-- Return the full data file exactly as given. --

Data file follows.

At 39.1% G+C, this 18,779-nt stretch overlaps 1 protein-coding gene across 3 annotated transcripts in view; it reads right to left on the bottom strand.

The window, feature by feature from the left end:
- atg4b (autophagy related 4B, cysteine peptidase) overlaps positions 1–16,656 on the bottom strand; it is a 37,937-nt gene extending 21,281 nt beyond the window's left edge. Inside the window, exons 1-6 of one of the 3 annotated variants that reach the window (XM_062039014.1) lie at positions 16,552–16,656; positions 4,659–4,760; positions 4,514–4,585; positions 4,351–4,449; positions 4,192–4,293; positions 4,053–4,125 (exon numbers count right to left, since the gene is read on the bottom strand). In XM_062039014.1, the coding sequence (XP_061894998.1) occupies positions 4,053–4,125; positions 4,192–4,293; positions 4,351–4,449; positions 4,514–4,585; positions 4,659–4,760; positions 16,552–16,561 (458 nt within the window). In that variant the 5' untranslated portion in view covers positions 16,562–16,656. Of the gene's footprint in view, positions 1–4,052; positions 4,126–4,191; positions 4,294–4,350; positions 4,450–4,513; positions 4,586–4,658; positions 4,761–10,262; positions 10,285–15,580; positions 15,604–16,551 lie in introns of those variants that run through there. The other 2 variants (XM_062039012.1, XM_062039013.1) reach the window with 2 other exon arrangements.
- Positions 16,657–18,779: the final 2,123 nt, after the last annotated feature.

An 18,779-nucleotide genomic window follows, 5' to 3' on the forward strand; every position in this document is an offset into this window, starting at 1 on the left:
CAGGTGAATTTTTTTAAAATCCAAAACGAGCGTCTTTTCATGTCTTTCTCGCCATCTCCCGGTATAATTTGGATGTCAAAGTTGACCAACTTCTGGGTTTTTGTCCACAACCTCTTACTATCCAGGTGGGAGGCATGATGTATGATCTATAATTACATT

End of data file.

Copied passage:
At 39.1% G+C, this 18,779-nt stretch overlaps 1 protein-coding gene across 3 annotated transcripts in view; it reads right to left on the bottom strand.

The window, feature by feature from the left end:
- atg4b (autophagy related 4B, cysteine peptidase) overlaps positions 1–16,656 on the bottom strand; it is a 37,937-nt gene extending 21,281 nt beyond the window's left edge. Inside the window, exons 1-6 of one of the 3 annotated variants that reach the window (XM_062039014.1) lie at positions 16,552–16,656; positions 4,659–4,760; positions 4,514–4,585; positions 4,351–4,449; positions 4,192–4,293; positions 4,053–4,125 (exon numbers count right to left, since the gene is read on the bottom strand). In XM_062039014.1, the coding sequence (XP_061894998.1) occupies positions 4,053–4,125; positions 4,192–4,293; positions 4,351–4,449; positions 4,514–4,585; positions 4,659–4,760; positions 16,552–16,561 (458 nt within the window). In that variant the 5' untranslated portion in view covers positions 16,562–16,656. Of the gene's footprint in view, positions 1–4,052; positions 4,126–4,191; positions 4,294–4,350; positions 4,450–4,513; positions 4,586–4,658; positions 4,761–10,262; positions 10,285–15,580; positions 15,604–16,551 lie in introns of those variants that run through there. The other 2 variants (XM_062039012.1, XM_062039013.1) reach the window with 2 other exon arrangements.
- Positions 16,657–18,779: the final 2,123 nt, after the last annotated feature.

An 18,779-nucleotide genomic window follows, 5' to 3' on the forward strand; every position in this document is an offset into this window, starting at 1 on the left:
CAGGTGAATTTTTTTAAAATCCAAAACGAGCGTCTTTTCATGTCTTTCTCGCCATCTCCCGGTATAATTTGGATGTCAAAGTTGACCAACTTCTGGGTTTTTGTCCACAACCTCTTACTATCCAGGTGGGAGGCATGATGTATGATCTATAATTACATT